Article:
What would the Jews do to the Palestinians if they could do anything they wanted? Well, we know the answer to that question, because they can do more or less anything they want. The Israeli army could kill everyone in Gaza tomorrow. So what does that mean? Well, it means that, when they drop a bomb on a beach and kill four Palestinian children, as happened last week, this is almost certainly an accident. They’re not targeting children. They could target as many children as they want. Every time a Palestinian child dies, Israel edges ever closer to becoming an international pariah. So the Israelis take great pains not to kill children and other noncombatants. 

Whoa. So the reason we know that Israel would not commit genocide if they could do anything they wanted is because right now they have total power and can do anything they want, and they aren’t committing genocide. But that’s not true! Israel’s military power is strongly dependent on foreign support — maintaining good relations with the United States is a major constraint (well, maybe not that constraining, because so far it looks like Congress rolls over and does whatever Israel asks). Further, in his cautious prelude, Harris emphasized that Israel has a complex society with a very strong secular component — there are Jewish elements who resist the idea of wholesale murder, too. Right now, Israel has external and internal constraints, so it’s silly to argue that they don’t.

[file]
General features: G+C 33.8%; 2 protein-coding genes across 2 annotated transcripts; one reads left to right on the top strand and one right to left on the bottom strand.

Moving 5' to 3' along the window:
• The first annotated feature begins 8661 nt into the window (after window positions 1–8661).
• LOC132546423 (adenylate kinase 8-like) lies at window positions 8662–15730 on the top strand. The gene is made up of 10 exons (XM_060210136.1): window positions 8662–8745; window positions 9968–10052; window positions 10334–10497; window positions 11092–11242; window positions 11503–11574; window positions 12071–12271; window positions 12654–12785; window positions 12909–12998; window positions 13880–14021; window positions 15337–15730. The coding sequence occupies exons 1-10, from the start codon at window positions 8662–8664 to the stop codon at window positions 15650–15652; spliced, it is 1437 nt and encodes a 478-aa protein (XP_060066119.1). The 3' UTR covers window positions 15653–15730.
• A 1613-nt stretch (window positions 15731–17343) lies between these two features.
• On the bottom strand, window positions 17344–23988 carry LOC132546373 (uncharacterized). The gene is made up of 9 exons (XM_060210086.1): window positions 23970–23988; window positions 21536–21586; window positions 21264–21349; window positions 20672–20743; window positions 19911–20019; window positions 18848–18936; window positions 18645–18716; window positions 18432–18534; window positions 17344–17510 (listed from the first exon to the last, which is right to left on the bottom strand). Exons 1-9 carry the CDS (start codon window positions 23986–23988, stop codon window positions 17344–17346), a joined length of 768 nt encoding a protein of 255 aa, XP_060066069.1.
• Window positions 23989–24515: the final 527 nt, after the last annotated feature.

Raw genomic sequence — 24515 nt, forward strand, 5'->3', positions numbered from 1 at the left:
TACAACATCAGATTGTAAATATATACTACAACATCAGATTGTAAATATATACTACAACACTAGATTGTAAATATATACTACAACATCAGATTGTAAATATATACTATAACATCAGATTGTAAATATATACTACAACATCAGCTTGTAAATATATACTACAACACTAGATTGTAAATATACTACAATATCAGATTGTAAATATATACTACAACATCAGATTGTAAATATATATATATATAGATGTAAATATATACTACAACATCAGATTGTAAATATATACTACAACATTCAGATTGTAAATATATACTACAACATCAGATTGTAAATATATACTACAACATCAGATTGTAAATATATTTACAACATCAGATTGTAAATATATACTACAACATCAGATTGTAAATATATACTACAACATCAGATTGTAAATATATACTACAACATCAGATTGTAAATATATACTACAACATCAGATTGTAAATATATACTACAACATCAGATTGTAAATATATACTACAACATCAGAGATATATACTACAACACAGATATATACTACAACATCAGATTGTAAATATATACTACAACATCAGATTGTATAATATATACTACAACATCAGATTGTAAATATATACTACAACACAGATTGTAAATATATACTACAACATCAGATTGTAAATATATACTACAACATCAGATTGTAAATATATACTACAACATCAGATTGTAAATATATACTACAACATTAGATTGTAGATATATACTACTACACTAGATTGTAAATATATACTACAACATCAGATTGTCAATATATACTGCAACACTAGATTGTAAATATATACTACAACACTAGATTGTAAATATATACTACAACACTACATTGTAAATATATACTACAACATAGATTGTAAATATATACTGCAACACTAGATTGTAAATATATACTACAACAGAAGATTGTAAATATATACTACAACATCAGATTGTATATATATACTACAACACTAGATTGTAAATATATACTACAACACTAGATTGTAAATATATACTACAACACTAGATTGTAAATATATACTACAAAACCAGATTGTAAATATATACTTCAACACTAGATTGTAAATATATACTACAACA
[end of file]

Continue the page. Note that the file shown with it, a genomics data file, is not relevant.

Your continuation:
Israel has elected a government that is aggressively militant. If that government were released from all restraints, I suspect that they’d push for an even more thorough campaign of extermination. But that’s speculation about intent — I’m more interested in the actual evidence. I look at the casualties, and there sure seem to be a lot of dead Palestinians for an enemy that takes “great pains not to kill children and other noncombatants”. And then there’s the distribution of the deaths.

The United Nations estimates that more than 70% of the Palestinians killed were civilians, including 226 youths and 117 women. More than 150 were members of armed groups, the United Nations says.

UNICEF said Monday that about two-thirds of the children killed were 12 years old or younger.

We’re supposed to believe in reason and evidence. When I see a thousand dead bodies, many of them children, and city blocks reduced to rubble, I tend not to accept the claim that that was reasonable restraint. Likewise, when Hamas launches rockets into Jewish suburbs, I tend not to accept that they are acting under reasonable restraint.

We get another of those hypocritical arguments used by IDF apologists.